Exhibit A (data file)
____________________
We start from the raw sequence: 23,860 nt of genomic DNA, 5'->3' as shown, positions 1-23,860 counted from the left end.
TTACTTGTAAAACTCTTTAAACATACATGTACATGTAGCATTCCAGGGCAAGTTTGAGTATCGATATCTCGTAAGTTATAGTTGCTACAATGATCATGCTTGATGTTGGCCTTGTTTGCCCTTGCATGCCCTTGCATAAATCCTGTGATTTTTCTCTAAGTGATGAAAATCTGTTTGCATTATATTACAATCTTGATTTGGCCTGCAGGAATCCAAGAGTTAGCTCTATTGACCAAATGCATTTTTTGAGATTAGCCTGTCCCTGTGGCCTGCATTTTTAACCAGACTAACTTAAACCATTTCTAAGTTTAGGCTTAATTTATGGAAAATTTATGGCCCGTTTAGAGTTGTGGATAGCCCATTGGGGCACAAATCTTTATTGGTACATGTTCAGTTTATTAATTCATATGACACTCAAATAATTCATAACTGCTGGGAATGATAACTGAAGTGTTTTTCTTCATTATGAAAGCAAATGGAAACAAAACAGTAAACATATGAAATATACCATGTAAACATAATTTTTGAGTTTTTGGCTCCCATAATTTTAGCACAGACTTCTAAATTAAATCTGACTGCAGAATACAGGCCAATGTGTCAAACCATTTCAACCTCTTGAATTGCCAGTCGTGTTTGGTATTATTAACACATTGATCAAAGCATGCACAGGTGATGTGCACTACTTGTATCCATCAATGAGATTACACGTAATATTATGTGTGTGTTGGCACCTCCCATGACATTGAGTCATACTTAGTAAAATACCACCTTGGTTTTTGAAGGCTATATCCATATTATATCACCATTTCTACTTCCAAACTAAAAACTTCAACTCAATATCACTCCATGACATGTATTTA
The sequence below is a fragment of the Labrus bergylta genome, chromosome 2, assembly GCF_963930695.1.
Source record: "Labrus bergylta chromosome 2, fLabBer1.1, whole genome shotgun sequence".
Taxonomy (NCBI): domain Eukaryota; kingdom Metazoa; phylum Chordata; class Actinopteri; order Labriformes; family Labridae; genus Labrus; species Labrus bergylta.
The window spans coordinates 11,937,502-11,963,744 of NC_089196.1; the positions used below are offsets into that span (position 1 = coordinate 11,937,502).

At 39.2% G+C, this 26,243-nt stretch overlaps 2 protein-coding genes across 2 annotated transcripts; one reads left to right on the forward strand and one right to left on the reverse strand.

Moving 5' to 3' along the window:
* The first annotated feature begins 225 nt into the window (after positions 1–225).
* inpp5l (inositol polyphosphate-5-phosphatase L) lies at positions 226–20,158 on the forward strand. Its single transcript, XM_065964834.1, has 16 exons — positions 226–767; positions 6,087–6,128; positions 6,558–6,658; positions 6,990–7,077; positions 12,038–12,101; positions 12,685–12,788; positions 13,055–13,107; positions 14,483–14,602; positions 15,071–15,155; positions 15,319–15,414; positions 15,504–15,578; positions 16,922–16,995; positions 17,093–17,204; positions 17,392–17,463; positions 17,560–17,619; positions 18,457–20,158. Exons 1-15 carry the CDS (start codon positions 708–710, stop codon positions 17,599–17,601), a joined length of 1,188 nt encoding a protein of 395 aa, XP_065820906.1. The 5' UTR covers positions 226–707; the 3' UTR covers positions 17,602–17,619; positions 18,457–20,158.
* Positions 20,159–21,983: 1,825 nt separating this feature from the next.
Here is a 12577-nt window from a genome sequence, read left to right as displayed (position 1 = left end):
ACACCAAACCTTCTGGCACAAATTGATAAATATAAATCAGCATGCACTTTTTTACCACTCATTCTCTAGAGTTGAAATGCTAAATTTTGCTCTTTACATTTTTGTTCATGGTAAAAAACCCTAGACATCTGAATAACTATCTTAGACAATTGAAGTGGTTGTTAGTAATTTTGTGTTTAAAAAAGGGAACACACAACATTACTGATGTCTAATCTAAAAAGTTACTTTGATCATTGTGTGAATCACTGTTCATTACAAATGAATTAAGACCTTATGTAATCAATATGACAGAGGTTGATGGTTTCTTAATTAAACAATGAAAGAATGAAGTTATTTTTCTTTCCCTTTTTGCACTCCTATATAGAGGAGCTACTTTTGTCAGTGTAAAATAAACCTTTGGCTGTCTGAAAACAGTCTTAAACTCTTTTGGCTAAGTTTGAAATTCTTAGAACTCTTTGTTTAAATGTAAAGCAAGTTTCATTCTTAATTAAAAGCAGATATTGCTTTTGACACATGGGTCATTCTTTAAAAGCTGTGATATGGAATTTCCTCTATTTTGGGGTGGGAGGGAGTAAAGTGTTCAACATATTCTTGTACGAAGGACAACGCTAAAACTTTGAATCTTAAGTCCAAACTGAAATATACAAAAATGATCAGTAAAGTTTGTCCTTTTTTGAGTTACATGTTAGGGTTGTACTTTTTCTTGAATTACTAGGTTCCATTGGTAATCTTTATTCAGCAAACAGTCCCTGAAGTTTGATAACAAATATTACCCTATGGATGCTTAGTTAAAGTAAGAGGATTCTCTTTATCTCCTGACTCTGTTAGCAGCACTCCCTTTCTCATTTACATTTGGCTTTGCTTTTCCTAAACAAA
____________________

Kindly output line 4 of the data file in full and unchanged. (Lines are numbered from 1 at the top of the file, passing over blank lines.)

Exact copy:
Source record: "Labrus bergylta chromosome 2, fLabBer1.1, whole genome shotgun sequence".